Another key outcome measure should include something about cost.  This helps with the business case for managing up the organization.  Typically, in Lean and Six Sigma projects we use the cost of poor quality (COPQ) which we have described previously here.  In this case, the cost of poor quality is somewhat more challenging to establish.  Remember, the cost of poor quality is composed of four “buckets”.  These include the cost of internal failures, external failures, surveillance and prevention.  For more information on the COPQ and how it is calculated look here.  In this case the COPQ is harder to demonstrate.  What internal failures and external failures exist with this Leaning the pan model?  We, instead of using a strict COPQ in this case, recommend demonstrating any cost savings based on the cost of instrument sterilization, the amount of time instruments can be sterilized before being replaced (life extension for instruments), and the savings that flow from the decreased amount of time utilized in counting a tray (ie more cases).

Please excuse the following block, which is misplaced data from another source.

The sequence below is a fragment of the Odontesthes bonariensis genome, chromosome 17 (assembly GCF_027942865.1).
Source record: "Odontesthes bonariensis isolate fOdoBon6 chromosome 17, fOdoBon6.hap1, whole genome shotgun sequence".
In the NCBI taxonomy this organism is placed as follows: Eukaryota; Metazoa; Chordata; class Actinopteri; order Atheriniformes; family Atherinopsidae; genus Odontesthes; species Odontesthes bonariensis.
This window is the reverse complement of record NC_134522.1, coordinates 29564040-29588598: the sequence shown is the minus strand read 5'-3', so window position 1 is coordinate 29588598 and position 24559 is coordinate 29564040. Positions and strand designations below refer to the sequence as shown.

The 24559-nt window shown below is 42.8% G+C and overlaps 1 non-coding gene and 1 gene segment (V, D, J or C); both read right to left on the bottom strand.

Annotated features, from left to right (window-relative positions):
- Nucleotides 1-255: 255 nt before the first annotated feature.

In short, it will be very challenging to demonstrate direct cost savings with this type of Leaning the pan project.  We have seen around the country with this project  that it is challenging to demonstrate firm cost savings on the income statement or balance sheet.  However, this is a good starter Lean project and can really help the surgeons and operative team see the value in the Lean methodology.   It can also help build consensus as an early, straightforward project in your Lean or Six Sigma journey.


In conclusion we have described the process of Leaning the operating room pan.  As most Lean projects go, this one is relatively straightforward and includes the concept of value added time in addition to the Pareto diagram.  It is more challenging to use other Lean tools such as value stream mapping and load leveling with a project like this.  However, some standard Lean tools can greatly assist the practitioner in this nice warm-up project.  The cost of poor quality is more challenging to establish and much of the case for the savings and decrease in waste from projects like this may come from the representation of how value added time increases as a proportion of time spent.